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rated 4.5 of 5 stars
photo:   Compeed first aid supply

A self-adhesive blister prevention/treatment that also works for calluses and corns. More expensive than Moleskin for blister prevention, but about as good as it gets for treatment of open blisters. I'd recommend having a few of these along when breaking in new boots or in the first aid kit on longer hikes and ski tours. Great stuff.


  • Stays on
  • Provides gel-like cushioning
  • Somehow moisturizes and breathes at the same time


  • It ain't cheap!
  • Moleskin is less expensive for prevention

For the first half of the backountry ski season this year I had something funny going on with my right little toe — it would start hurting like hell after a few hours in my randonee ski boots, and sometimes in cross-country boots or running shoes. When I took a closer look it looked like the inside of the toe was abraded or irritated by rubbing against the next toe, a small open blister.

So I rummaged around in the first aid kit and found a small Compeed patch, just right to stretch around the whole toe and stick back to itself. Then I basically forgot about it for a few days. It stayed on through 3 or 4 showers, provided some padding between the toes, but mainly interrupted the cycle of rubbing and irritation.

I used 1-2 more patches over the next 1-2 weeks, and by then the irritation had recovered enough that I didn't need it anymore. I finished off the ski season with at least four more big days with no more irritation.

The plasters consist of a stretchy elastomer backing and a central pad of hydrocolloidal gel that absorbs moisture from the skin to provide padding, keep the wound somewhat moist, and speed healing. The adhesive works well and the plasters stay on for several days if they are applied to clean, dry skin. The colloid seems to dry out a little and become more porous over time, even after showering. I haven't had any problems with "prune skin" under the plaster.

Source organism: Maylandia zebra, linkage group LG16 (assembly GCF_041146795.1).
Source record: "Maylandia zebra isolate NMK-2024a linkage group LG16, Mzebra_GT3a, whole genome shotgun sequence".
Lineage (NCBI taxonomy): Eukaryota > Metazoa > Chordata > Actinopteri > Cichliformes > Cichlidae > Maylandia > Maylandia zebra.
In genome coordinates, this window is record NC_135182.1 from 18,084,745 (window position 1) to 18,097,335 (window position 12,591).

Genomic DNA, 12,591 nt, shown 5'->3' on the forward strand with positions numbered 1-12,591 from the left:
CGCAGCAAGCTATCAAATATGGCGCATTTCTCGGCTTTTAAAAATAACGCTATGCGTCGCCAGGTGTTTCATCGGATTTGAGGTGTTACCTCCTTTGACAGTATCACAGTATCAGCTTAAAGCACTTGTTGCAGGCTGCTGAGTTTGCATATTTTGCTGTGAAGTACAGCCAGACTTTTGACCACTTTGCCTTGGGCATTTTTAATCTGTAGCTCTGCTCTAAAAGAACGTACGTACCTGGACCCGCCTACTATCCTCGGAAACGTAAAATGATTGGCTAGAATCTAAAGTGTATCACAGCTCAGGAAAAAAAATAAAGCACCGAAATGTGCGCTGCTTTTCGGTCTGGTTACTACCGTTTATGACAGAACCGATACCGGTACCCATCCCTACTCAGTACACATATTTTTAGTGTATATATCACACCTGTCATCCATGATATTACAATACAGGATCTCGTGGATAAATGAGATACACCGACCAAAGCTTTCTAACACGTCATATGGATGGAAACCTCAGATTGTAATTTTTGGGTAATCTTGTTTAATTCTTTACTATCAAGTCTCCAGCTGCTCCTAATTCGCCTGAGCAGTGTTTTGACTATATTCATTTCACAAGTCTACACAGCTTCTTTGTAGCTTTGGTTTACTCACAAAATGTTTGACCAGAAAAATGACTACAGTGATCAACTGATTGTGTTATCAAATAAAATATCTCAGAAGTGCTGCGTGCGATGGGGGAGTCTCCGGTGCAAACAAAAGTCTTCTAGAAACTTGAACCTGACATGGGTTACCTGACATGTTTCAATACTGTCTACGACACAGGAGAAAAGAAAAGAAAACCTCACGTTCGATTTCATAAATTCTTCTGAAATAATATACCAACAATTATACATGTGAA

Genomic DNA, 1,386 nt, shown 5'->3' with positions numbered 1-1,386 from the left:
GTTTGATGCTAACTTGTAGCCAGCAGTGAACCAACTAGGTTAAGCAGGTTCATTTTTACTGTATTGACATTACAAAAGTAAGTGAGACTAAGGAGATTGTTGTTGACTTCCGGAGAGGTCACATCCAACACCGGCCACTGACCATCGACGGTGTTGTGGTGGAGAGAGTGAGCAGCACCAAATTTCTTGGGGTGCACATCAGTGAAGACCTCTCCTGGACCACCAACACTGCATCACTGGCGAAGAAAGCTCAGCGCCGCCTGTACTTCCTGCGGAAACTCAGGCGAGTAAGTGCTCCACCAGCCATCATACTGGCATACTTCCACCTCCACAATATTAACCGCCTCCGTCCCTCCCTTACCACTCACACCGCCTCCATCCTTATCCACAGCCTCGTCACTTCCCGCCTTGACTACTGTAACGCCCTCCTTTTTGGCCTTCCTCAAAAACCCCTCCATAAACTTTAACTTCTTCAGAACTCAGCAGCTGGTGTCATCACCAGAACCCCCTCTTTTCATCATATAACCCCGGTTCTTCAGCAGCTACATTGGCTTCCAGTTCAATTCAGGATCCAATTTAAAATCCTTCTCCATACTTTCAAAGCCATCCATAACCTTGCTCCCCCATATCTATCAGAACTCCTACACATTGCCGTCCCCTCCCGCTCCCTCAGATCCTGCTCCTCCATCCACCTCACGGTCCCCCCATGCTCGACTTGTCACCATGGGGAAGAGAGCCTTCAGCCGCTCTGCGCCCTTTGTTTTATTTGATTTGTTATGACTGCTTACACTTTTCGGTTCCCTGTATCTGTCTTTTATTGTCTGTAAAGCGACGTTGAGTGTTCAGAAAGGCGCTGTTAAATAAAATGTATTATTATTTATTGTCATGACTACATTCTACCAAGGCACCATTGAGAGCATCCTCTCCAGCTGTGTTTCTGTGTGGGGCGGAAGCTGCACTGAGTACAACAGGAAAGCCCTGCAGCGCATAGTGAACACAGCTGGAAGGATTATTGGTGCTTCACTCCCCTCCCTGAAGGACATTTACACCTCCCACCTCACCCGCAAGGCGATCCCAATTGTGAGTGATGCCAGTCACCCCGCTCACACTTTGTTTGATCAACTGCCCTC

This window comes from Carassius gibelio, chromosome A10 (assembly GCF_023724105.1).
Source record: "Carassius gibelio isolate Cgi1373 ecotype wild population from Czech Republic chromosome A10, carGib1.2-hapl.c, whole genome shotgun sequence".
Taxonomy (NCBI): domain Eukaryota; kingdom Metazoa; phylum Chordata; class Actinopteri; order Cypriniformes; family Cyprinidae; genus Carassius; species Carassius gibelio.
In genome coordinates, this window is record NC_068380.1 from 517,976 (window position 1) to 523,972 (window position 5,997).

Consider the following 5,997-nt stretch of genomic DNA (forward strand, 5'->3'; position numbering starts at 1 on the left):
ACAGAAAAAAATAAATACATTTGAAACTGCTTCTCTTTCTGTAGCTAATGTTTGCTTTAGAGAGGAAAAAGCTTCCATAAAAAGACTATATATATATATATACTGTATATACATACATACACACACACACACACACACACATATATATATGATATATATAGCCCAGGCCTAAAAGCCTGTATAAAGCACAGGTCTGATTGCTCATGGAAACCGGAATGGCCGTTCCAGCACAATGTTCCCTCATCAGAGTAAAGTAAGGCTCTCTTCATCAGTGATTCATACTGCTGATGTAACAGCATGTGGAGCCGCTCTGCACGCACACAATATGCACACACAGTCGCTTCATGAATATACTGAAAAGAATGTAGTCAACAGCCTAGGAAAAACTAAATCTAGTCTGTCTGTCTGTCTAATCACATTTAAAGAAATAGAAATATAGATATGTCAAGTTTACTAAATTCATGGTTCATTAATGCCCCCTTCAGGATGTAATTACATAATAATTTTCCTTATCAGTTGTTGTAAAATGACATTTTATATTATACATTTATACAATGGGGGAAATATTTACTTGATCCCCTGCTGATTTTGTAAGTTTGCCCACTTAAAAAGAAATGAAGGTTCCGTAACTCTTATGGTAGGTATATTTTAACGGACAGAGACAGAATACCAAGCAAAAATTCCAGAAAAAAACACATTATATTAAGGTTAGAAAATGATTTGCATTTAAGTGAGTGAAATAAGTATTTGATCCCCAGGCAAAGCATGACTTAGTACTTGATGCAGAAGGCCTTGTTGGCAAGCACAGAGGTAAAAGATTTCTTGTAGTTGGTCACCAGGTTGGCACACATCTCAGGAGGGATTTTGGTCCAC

I have also used Compeed with success on irritated callused areas on the tops of my toes caused by my unning shoes. I haven't had a heel blister in a while, but I think Compeed is one of the best treatments for an open blister as long as it can cover the whole thing.

Here's the U.S. website if you want to find out more.

Source: bought it new
Price Paid: Don't recall, but 5 heel-size patches cost $6.99 at Walgreens

This blister treatment works like a dream to protect and heal any blister. They are not as effective when walking with wet feet or swimming while they are still on. In those circumstances it is best to add a waterproof covering over the Compeed. For long hikes, more than a day, I always carry a good supply.


  • Aids healing and prevents the hurt of blisters


  • Needs another layer where any water, including stream crossings, is involved

I have used these on many hikes where extended walking time has resulted in even well worn in boots rubbing a bit. They provide a good cover across the whole blister and have different sizes for the variety of places blister may form. They have to be left on for several days.

The one time they failed to help with a blister was when I was swimming every day after reaching camp. Not good at all; however if a waterproof layer is added over the Compeed this problem is avoided.

Source: bought it new
Price Paid: $10

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Price Reviewers Paid: $10.00